Echoes of Armenia Cate Touryan 8.17.pdf
Ingrid Reti Literary Award, 2017, ARTS Obispo
First Place, Essay on “Place”
My birthplace was California, but I couldn’t forget Armenia, so what is one’s
country? Is it land or the earth, in a specific place? Rivers there? Lakes? The sky
there? The way the moon comes up there? And the sun? Is one’s country the trees,
the vineyards, the grass, the birds, the rocks, the hills and summer and winter? Is
it the animal rhythm of the living there? The hut and houses, the streets of cities,
the tables and chairs, and the drinking of tea and talking? Is it the peach ripening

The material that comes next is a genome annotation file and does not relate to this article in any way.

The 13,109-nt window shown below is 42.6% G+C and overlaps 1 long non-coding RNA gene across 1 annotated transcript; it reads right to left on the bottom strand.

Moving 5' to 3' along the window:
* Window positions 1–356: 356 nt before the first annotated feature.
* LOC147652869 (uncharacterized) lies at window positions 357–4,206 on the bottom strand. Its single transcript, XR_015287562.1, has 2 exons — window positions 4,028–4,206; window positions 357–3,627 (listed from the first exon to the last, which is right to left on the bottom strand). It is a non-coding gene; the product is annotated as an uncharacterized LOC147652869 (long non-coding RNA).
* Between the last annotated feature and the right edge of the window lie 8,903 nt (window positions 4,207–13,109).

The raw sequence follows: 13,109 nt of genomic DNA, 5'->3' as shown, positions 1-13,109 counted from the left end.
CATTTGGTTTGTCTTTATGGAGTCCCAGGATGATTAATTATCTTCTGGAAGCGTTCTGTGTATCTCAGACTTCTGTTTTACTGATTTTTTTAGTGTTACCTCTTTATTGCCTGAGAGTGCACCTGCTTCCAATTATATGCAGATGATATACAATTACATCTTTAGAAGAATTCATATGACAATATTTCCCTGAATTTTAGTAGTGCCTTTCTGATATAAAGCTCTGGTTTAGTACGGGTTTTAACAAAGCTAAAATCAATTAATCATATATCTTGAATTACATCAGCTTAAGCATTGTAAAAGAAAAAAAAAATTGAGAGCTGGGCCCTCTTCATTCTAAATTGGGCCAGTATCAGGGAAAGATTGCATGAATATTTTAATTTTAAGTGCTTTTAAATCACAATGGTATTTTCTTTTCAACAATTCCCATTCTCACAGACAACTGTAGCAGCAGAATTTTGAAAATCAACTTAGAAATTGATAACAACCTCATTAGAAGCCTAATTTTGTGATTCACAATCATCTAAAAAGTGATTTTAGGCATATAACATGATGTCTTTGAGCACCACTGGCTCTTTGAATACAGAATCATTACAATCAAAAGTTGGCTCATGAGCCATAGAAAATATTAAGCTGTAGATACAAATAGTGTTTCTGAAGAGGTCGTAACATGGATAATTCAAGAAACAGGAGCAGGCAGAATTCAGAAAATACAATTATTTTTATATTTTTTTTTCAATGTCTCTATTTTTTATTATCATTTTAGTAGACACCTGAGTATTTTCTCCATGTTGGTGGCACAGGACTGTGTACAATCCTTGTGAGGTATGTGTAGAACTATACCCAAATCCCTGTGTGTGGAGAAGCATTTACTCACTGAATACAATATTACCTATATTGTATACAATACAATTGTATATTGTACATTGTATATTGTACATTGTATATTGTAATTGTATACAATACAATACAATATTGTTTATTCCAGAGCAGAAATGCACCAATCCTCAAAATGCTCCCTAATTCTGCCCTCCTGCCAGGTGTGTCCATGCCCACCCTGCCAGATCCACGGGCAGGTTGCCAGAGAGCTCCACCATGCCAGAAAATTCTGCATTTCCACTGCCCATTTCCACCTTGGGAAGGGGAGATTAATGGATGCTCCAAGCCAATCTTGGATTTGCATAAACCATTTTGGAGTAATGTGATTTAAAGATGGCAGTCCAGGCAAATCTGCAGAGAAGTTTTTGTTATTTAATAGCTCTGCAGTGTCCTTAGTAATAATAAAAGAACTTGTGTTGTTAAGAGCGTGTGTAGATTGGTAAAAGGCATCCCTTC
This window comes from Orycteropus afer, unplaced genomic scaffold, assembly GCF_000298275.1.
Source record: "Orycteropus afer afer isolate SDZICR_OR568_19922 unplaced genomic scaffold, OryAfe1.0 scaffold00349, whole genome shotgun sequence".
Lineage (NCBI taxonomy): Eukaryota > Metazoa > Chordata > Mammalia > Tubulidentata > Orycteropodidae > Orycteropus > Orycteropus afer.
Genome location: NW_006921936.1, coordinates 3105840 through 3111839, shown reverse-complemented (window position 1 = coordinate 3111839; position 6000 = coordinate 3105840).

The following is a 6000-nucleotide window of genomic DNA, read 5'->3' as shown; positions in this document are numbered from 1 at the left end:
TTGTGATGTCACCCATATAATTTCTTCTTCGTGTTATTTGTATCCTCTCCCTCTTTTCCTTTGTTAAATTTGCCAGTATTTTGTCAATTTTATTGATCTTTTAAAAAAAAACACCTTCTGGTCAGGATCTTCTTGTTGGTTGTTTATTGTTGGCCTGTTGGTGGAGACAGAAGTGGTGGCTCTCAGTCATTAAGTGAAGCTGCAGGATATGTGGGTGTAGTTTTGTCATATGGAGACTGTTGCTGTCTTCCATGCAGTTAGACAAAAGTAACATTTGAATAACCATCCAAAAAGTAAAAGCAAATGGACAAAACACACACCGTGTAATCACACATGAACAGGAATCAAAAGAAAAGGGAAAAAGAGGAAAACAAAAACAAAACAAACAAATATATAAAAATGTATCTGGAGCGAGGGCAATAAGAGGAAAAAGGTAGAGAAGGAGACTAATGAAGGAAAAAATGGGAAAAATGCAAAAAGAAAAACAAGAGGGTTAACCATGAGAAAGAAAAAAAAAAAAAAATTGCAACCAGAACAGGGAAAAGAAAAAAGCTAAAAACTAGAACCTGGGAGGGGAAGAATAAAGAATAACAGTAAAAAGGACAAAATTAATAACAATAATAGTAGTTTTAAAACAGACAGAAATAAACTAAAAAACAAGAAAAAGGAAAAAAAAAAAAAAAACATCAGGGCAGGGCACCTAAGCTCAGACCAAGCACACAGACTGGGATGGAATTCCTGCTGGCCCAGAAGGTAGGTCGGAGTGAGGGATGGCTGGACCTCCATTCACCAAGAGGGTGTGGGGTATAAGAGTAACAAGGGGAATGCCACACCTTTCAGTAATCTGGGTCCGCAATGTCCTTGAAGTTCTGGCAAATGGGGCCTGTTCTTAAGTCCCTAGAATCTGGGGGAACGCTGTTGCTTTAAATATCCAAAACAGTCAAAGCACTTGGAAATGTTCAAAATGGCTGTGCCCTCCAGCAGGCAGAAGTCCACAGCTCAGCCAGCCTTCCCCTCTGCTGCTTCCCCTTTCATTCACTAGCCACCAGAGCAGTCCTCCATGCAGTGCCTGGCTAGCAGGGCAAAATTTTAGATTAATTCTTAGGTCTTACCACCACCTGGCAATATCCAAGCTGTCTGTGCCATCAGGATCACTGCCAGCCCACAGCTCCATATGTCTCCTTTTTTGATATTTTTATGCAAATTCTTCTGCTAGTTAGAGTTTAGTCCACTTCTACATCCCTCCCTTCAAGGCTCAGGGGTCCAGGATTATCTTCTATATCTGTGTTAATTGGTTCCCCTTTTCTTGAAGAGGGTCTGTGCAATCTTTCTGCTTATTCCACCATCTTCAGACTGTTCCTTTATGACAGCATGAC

in summer heat on the bough? Is it the dead in the earth there?
We walked slowly under shady trees in Pasadena, my grandfather holding my hand.
“When God made the world, he dipped his ladle into the stew of an enormous kettle. Out
from the soup kettle he drew soaring mountains, lush valleys, and rippling rivers. With these,
God created all the world’s countries, but one. Dipping his ladle in a last time, God scraped from
the bottom what was left. And what was left was pebbles. With these pebbles, God formed the
country of Armenia, landlocked, strewn with boulders and granite rocks, a land to behold, my
“To see only boulders and rocks?”
“To see much more than boulders and rocks. To see a sapphire mountain lake and the
majestic peak of Mount Ararat. These God drew from the kettle with his own hands.”
“Will I ever see this land?”
“No. Nor will I. It is lost.”
We walk in silence.
“You do know, don’t you, anoushig, the language we will all speak in heaven?”